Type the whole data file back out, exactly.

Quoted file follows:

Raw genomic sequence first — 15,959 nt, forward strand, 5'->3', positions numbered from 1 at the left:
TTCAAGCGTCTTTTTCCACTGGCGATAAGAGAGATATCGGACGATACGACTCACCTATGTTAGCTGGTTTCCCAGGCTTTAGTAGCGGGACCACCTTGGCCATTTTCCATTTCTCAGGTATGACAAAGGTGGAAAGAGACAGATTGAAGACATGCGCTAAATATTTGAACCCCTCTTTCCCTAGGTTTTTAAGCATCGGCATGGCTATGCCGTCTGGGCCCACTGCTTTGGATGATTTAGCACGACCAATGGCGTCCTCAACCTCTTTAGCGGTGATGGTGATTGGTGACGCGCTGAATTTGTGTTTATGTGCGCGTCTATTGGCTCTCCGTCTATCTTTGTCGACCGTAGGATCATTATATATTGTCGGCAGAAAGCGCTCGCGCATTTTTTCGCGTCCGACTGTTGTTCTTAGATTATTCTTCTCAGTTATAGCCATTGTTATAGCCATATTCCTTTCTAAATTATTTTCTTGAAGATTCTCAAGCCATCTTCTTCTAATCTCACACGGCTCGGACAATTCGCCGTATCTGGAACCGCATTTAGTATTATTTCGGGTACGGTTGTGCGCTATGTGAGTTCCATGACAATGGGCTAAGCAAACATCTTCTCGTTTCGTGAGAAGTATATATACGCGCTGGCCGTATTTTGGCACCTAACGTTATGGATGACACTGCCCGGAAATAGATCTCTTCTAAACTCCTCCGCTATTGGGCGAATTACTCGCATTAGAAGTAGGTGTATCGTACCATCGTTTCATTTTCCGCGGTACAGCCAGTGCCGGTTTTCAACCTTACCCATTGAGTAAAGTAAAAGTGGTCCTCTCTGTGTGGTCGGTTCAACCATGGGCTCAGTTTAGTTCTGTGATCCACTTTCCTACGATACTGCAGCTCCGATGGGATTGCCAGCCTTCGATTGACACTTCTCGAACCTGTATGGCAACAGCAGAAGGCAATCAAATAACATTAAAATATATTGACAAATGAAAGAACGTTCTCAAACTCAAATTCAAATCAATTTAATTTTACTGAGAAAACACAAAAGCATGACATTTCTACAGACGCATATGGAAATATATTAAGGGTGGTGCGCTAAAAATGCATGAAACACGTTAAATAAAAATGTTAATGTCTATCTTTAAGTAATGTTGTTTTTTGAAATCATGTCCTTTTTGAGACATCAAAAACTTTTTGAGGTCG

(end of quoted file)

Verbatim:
Raw genomic sequence first — 15,959 nt, forward strand, 5'->3', positions numbered from 1 at the left:
TTCAAGCGTCTTTTTCCACTGGCGATAAGAGAGATATCGGACGATACGACTCACCTATGTTAGCTGGTTTCCCAGGCTTTAGTAGCGGGACCACCTTGGCCATTTTCCATTTCTCAGGTATGACAAAGGTGGAAAGAGACAGATTGAAGACATGCGCTAAATATTTGAACCCCTCTTTCCCTAGGTTTTTAAGCATCGGCATGGCTATGCCGTCTGGGCCCACTGCTTTGGATGATTTAGCACGACCAATGGCGTCCTCAACCTCTTTAGCGGTGATGGTGATTGGTGACGCGCTGAATTTGTGTTTATGTGCGCGTCTATTGGCTCTCCGTCTATCTTTGTCGACCGTAGGATCATTATATATTGTCGGCAGAAAGCGCTCGCGCATTTTTTCGCGTCCGACTGTTGTTCTTAGATTATTCTTCTCAGTTATAGCCATTGTTATAGCCATATTCCTTTCTAAATTATTTTCTTGAAGATTCTCAAGCCATCTTCTTCTAATCTCACACGGCTCGGACAATTCGCCGTATCTGGAACCGCATTTAGTATTATTTCGGGTACGGTTGTGCGCTATGTGAGTTCCATGACAATGGGCTAAGCAAACATCTTCTCGTTTCGTGAGAAGTATATATACGCGCTGGCCGTATTTTGGCACCTAACGTTATGGATGACACTGCCCGGAAATAGATCTCTTCTAAACTCCTCCGCTATTGGGCGAATTACTCGCATTAGAAGTAGGTGTATCGTACCATCGTTTCATTTTCCGCGGTACAGCCAGTGCCGGTTTTCAACCTTACCCATTGAGTAAAGTAAAAGTGGTCCTCTCTGTGTGGTCGGTTCAACCATGGGCTCAGTTTAGTTCTGTGATCCACTTTCCTACGATACTGCAGCTCCGATGGGATTGCCAGCCTTCGATTGACACTTCTCGAACCTGTATGGCAACAGCAGAAGGCAATCAAATAACATTAAAATATATTGACAAATGAAAGAACGTTCTCAAACTCAAATTCAAATCAATTTAATTTTACTGAGAAAACACAAAAGCATGACATTTCTACAGACGCATATGGAAATATATTAAGGGTGGTGCGCTAAAAATGCATGAAACACGTTAAATAAAAATGTTAATGTCTATCTTTAAGTAATGTTGTTTTTTGAAATCATGTCCTTTTTGAGACATCAAAAACTTTTTGAGGTCG